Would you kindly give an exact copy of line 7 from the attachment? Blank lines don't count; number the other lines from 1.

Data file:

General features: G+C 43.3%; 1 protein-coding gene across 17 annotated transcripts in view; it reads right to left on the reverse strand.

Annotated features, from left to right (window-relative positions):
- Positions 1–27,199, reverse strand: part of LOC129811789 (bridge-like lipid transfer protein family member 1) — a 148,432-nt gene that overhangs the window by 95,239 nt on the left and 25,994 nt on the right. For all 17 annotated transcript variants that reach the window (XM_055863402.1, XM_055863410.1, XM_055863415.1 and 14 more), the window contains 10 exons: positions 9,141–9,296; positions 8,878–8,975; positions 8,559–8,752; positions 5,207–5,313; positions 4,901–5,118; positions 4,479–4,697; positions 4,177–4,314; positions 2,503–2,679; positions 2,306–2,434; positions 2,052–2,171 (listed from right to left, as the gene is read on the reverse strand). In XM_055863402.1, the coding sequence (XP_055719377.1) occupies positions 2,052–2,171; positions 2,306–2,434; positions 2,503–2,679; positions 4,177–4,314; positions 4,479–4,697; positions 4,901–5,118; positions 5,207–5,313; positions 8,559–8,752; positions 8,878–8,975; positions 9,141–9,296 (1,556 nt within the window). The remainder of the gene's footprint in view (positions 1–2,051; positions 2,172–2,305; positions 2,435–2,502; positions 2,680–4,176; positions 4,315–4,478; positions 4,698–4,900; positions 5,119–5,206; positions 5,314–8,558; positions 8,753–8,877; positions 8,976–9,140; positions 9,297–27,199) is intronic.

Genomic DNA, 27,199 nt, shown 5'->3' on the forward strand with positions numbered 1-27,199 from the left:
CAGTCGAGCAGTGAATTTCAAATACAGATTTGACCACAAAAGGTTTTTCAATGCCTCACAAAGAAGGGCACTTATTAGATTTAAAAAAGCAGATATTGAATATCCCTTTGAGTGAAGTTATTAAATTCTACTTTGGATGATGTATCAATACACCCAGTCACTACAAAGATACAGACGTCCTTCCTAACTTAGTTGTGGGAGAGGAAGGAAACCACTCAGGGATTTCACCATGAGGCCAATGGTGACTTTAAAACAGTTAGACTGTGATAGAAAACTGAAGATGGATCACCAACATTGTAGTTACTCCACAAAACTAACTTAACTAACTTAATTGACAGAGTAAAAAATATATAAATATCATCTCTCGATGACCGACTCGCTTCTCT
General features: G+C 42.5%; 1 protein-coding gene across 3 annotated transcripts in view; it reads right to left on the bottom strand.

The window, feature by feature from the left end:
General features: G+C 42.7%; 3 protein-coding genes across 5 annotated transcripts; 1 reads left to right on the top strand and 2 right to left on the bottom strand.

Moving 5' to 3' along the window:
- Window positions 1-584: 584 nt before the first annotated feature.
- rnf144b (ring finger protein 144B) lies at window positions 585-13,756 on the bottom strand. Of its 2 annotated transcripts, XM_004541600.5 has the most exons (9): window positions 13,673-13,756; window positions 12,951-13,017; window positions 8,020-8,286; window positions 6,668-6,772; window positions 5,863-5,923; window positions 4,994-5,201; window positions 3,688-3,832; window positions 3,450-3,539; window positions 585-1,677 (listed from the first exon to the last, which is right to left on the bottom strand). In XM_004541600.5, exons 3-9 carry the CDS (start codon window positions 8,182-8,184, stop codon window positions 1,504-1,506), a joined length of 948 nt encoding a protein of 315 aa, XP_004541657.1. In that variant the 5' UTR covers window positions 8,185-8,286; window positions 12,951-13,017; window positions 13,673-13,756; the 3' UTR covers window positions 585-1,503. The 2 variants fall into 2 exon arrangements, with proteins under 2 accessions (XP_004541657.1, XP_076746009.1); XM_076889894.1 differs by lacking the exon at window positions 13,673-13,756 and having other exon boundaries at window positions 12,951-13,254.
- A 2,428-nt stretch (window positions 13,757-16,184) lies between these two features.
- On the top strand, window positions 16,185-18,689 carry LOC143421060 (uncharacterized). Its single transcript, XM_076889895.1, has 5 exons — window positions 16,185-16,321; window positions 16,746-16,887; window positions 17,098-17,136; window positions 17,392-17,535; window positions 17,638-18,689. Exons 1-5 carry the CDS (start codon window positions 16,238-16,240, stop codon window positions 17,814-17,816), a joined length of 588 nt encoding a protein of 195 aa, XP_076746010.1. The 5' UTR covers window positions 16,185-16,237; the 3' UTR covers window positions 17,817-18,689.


The window, feature by feature from the left end: